How important is the Truth?

Non-fiction has really become the equivalent of reality television. I'll admit, I enjoy reading a great story that I know (or at least think) happens to be true. And if I've been sold a fact and find it a fiction, I do feel somewhat betrayed. Still, the betrayal doesn't negate my enjoyment of what I read (if I did, in fact, find it enjoyable).

Still more, I must be a freak of nature - this is not news really - because I find no more enjoyment in true-life accounts than I do in, say, the works of the Bront√ęs. In fact, I often find that there's much more of truth in fiction than vice versa. It takes a deal more skill to peel such living characters from the ether as a Rochester or a Heathcliff and couch them in a living landscape.

To me, the difference between memoir/non-fiction and fiction/poetry (you know, I loves to lump) comes down to the difference between poetic reportage and the reportage of poesy. Namely, fiction takes a more intuitive marriage of personal experience and imagination. Because those living characters didn't REALLY come from the ether. They were culled from many places, people, lessons on human nature, suffering, longing, &c. And a bit from the ether, after all.


YET, the public (read: Oprah) clamours for THE REAL. Keep it real. Get real. Get fake, I say. It's more fun.

The publishing industry has been a bit naive about the whole thing. People lie to please, for personal gain, for fun, all the time. As the love of my life, Eddie Izzard, once said when we were kids, we lied our heads off! And it's true! What else can we expect in a culture that consistently rewards lying, which in turn programs our fragile spawn to lie?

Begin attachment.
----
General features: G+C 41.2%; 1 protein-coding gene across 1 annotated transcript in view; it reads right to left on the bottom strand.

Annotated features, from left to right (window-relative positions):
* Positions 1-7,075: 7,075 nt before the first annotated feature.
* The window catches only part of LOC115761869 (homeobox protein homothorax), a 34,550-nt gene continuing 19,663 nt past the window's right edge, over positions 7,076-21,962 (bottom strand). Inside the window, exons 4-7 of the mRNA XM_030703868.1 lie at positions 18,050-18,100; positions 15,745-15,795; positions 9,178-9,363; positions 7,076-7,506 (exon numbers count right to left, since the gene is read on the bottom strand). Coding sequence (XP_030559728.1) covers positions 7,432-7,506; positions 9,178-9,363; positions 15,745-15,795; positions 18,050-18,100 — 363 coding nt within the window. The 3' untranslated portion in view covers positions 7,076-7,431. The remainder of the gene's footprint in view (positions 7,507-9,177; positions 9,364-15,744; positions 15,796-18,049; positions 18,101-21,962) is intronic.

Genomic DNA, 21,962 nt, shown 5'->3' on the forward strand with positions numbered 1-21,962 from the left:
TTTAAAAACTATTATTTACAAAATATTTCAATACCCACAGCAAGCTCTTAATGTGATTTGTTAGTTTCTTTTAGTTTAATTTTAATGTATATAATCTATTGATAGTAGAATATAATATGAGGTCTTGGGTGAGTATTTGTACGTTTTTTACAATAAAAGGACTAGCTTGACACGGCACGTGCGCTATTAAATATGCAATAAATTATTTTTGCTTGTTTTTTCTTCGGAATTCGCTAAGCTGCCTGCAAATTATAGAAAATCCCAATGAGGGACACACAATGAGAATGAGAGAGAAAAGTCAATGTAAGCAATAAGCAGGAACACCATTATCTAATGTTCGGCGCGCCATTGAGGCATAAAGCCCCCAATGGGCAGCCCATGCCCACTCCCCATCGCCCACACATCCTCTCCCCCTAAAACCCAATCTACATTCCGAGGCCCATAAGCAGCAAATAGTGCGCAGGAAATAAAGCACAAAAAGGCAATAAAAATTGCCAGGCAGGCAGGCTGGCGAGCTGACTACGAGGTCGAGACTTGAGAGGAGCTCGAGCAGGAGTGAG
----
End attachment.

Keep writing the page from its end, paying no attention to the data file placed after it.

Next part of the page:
This only underscores the difference between untruth and fiction, as fiction is its own, often purer truth. Or is it? POOF!

...

Also, Spitzer swallows.

That is all.

Comments

Intriguing post, you may find the words of Edward R. Murrow in 1958 interesting. He had a way with articulating himself in an amazing way when discussing the entertainment aspect of television and how it affects perceptions of truth.

There are definitely truths that can be derived from the stories and entertainments that are given through the entertainment medium, it's unfortunate that the modern person never really looks beyond the surface of the storyline to find those truths.

You can read the highlights of Edward Murrows speech at http://mywisegeneration.blogspot.com.

I enjoyed your thoughts.
Craig:

Thanks for reading. I enjoyed the Murrows speech.

Truths can be derived from popular media, though mostly on the level of metacriticism, imo. I don't watch much television, but what I've seen of its truth is mostly on the level of cartoonish mimesis (speaking of reality tv, sitcoms, sitdramas, e.g. Lost, CSI, Grey's Anatomy, etc.). It can be flattering to think of reality as being this pat. But ultimately, this is unsatisfying.

Of course, art that challenges its audience to involve itself in reflexive criticism is in great part ignored by mass culture as too weird (meaning, of course, too discursive, uncomfortable, unpleasant, &c.). Because seeing art as a transactional thing, beyond our cultural ideas about consumerism is scary! It's not a dollars and cents economy, if we look past the Barnes and Noble, of course, and, ay! therein lies the rub. Writers are more than capable of "selling out" (e.g. James Frey). But all we have to barter with in the economy of art is our worldview. In this country, particularly at this time (but really, in every time!), people cling tenaciously to their worldview (this I would apply equally to liberal and conservative-leaning folks). To offer one's worldview for consideration is to risk having it shattered. Most people do not have such psychological bravery. Which is not to pat myself on the back! - I can't be so brave ALL the time - no one can. But we can certainly aspire to bravery.

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